|Revised Romanization||Yu Gil-jun|
|Hangul||구당, 천민, 구일|
|Hanja||矩堂, 天民, 矩一|
|Revised Romanization||Gudang, Cheonmin, Guyil|
|McCune–Reischauer||Kudang, Chonmin, Kuyil|
Life[change | edit source]
Yu Kil-chun was born in Kwangju. In his early years he studied under Park Kyu-su and Oh Kyung-suk. As a young man in 1881, he went to Meiji Japan to study at Keio University. He then went to the United States in 1884 to study mathematics. After his he was accused of supporting the Gaehwadang (enlightenment party). He was arrested and put in jail from 1885 to 1894.
Between 1894 and 1895, Yu worked for the government of prime minister Kim Hongjip. He was Vice Minister of State for Home Office. In October 1895, Korea's King Gojong claimed that Yu was involved in the assassination of Queen Min. Kim was killed and his cabinet was disbanded. Yu went to the Russian embassy and escaped the country for exile in Japan. He returned to Korea in 1907 after he was pardoned by Emperor Sunjeong.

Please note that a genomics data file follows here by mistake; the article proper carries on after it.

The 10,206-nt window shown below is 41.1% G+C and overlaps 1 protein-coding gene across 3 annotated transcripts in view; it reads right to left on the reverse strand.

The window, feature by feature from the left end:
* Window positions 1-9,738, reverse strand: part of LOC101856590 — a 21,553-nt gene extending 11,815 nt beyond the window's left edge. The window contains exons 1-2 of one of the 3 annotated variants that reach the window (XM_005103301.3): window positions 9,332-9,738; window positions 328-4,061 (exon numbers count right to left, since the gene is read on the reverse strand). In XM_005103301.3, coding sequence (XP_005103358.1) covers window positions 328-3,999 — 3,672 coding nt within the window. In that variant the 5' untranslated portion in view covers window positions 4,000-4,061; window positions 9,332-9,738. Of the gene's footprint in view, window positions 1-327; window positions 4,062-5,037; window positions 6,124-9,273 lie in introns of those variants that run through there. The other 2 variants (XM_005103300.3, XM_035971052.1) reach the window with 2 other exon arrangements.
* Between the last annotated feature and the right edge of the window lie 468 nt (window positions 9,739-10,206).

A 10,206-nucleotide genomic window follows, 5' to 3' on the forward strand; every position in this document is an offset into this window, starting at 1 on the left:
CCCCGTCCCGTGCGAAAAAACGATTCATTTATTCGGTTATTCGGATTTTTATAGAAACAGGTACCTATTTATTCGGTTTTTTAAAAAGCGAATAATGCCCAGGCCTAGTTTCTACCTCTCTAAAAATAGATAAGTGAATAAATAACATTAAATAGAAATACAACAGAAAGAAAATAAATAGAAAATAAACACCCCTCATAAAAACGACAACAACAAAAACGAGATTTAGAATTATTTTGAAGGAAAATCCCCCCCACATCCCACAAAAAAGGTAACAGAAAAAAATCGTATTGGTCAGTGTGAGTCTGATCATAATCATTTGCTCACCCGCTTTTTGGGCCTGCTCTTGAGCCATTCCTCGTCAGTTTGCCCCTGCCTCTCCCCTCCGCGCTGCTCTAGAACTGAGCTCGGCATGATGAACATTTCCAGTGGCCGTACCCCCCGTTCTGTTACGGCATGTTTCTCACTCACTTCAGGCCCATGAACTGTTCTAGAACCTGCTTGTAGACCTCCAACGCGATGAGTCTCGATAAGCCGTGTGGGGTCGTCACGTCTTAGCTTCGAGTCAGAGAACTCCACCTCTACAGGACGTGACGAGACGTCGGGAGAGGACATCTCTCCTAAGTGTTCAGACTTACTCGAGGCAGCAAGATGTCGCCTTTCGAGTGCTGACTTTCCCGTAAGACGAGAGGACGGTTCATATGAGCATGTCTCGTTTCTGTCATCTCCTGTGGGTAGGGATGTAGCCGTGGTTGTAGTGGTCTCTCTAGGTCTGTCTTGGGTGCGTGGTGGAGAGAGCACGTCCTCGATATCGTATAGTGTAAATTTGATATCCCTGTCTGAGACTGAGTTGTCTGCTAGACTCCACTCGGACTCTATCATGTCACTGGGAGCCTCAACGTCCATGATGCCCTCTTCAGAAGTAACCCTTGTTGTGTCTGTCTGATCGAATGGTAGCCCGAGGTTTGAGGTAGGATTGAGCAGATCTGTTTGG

In 1910, when Korea was annexed by Imperial Japan, Yun started a movement against the annexation. Yu was offered the title danshaku by the Government of Japan, but he refused it. He died in 1914 of a heart problem. He was aged 58.
Works[change | edit source]
- Seoyugyonmun (서유견문)
Notes[change | edit source]
- 계몽주의자, 군국주의자!:박노자 - 한겨레 21(제502호) 2004.04.01일자
Sources[change | edit source]
- De Ceuster, Koen. “The World in a Book: Yu Kilchun’s Soyu kyonmun.” In Remco E. Breuker, ed. Korea in the Middle: Korean Studies and Area Studies: Essays in Honour of Boudewijn Walraven. Leiden: CNWS Publications, 2008.